Smut, censorship & conspiracy! "The Bank Job" is a pretty good action movie

Yeah it kind of surprised me, but "The Bank Job" (IMDB) is worth seeing if you want a reasonably good action movie: it seems more interested in establishment British deviant behavior, blackmail, censorship and MI-5 covert political management than the heist itself.

Well that's not quite true - the heist takes its fair share of time, but the characters' motivations revolve around the notion that the array of Lloyd's safe-deposit boxes contain tons of destabilizing dirty secrets: Mainly dirty photos of Labor politicians in S&M clubs, a randy royal princess, etc. The heavies in MI-5 want to bring down Michael X, a black radical thug/revolutionary who is holding blackmail photos of said bad princess, and they get a foxy babe to trick Jason Statham's character into robbing the safe deposit vault where the photo resides.

A corrupt angle unravels... and it's funny that both this movie and 2007's "Cleaner" with Samuel L. Jackson (IMDB) revolve a bit around ledgers of corrupt police payoffs. (I also caught that one recently. Jackson was good, it was also a corruption/cleanup thriller, and worked well intermittently, though the ending seemed pretty pat.)

The true story of the real bank job certainly involved the classic British government news suppression order known as a "D Notice," which killed all news coverage within three days. The robbers themselves are a bit crestfallen, then frightened, when their story abruptly gets dropped from the British tabloids.... The UK Telegraph adds some background: Revisiting the riddle of Baker Street - Telegraph Revisiting the riddle of Baker Street:

"Obviously, we've changed the names," says Clement, "and large parts of our story are invented - they have to be, because no one knows the exact details. All we could rely on what was George McIndoe told us." And what George McIndoe told them - whether truth or fiction - is quite remarkable. He claimed that "Terry" and his walkie-talkie gang, as they became known, had found sexually compromising photographs of Princess Margaret inside one of the deposit boxes.

'The idea of the photographs was based on a direct conversation I had with George," explains Clement. "He told me the story, but obviously I can't prove that it's true." Indeed, the real ham radio operator, Robert Rowlands, has spoken out against the film's insinuation. "The film is an amusing series of misconceptions, dragging in royalty," he says. "I am in touch with the princess's solicitors."

In the film, these photographs are placed in the possession of a shady, real-life character called Michael X, a slum landlord and pimp who tried to present himself as a British version of the activist Malcolm X. His ownership of the pictures bestowed upon him a "get out of jail free card", whereby the courts overlooked his criminal activity.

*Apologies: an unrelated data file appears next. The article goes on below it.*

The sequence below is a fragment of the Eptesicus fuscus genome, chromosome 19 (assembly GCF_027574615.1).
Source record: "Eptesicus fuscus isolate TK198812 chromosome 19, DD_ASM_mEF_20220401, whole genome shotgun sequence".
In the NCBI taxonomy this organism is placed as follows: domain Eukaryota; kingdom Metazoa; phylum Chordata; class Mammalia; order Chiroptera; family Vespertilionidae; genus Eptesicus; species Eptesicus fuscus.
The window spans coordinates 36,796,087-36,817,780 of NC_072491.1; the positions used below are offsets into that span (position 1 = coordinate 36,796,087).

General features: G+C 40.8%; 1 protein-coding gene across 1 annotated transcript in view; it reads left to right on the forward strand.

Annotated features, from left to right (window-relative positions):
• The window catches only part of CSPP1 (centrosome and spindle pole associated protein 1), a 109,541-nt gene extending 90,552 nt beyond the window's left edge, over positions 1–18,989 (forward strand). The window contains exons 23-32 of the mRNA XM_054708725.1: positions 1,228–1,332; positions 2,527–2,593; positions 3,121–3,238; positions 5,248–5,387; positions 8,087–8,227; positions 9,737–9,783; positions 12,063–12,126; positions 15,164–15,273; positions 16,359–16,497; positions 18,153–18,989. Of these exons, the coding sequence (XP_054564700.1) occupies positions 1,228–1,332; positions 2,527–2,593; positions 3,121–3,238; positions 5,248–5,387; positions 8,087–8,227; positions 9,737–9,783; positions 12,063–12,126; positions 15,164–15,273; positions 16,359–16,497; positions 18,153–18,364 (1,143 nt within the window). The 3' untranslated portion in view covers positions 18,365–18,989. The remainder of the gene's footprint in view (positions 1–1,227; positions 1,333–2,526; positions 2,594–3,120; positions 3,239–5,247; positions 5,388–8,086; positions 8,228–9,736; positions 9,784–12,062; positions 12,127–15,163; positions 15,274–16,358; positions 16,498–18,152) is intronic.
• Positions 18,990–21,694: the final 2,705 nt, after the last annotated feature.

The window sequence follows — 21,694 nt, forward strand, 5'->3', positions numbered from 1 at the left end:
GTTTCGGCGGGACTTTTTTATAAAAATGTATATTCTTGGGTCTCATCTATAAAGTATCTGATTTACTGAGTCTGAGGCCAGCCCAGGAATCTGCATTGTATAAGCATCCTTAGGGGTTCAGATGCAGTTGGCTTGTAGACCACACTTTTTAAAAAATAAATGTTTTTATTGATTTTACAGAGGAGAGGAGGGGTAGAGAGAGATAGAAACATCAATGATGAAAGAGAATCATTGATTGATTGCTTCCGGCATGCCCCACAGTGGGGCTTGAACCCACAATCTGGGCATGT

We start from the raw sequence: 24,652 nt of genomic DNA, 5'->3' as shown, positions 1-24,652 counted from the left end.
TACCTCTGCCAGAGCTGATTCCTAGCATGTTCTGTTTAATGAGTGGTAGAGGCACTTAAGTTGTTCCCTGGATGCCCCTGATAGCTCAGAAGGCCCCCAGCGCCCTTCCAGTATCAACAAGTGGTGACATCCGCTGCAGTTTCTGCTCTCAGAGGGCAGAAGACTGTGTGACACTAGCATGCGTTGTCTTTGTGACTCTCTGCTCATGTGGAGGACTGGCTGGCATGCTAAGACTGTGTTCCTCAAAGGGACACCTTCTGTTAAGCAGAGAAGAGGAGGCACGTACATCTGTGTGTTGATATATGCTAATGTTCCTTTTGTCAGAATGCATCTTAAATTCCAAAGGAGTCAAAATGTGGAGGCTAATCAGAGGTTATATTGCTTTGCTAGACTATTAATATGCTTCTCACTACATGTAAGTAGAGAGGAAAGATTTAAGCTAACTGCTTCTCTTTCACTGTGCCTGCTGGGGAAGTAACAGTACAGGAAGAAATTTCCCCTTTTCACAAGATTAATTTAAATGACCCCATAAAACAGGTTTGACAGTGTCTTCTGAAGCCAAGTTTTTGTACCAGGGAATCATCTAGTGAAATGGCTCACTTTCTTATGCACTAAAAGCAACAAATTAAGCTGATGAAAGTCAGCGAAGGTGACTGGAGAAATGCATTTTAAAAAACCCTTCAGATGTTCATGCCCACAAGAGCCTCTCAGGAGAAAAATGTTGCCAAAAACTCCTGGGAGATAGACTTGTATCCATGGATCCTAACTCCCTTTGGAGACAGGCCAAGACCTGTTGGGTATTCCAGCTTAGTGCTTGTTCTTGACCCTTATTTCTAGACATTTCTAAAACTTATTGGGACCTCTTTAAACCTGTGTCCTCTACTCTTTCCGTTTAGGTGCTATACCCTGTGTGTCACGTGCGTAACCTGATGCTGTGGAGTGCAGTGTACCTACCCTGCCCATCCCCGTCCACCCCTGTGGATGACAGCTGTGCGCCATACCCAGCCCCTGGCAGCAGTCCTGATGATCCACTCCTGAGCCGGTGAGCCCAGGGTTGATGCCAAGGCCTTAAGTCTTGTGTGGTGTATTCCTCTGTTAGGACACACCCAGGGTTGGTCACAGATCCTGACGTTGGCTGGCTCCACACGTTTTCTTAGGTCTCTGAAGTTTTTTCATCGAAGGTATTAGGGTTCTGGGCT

After in-depth discussions with McIndoe, Clement and Le Frenais suggested in their story that the robbery was masterminded by MI5, which was eager to get its hands on the photos and thereby neutralise Michael X's threat.

"That is all conjecture," continues Clement, "but certainly the Caribbean connection [to Princess Margaret] is a fairly obvious one. And while we've become so used to royal scandals since then, in 1971 it would have been a much bigger deal. There was a lot of sensitivity because of the Christine Keeler affair and they didn't want another scandal dancing around like that.

"That's the theory, anyway. But what is curious is that I have seen something that says that Michael X's file is buried until 2054, which is extraordinary. I mean, what the hell he had that was keeping him out of jail, and which was so important that they don't want it known about for another 50 years - well, it boggles the mind. Even if it was photographs of the Royal Family, you'd have thought that that wouldn't have had such a long after-life."

True to smutty tab form, the Daily Mail has the actual HAM radio recordings of the bank robbers - it's kind of fun to hear the actual audio, though much of it is quite fuzzy. FOUND: Radio Ham's sensational tape of the bank heist 'that rescued compromising pictures of Princess Margaret' | Mail Online

Here's the HAM radio clip.

My favorite characters were the totally amoral kinky British establishment bastards, who would stop at nothing to recover their photos, stage crimes, and put themselves into highly blackmailable situations. SPOILER: The whole media gets suppressed, Statham's character cleverly slips the establishment setup-patsy noose, and ends up rich and happy. Lulz.

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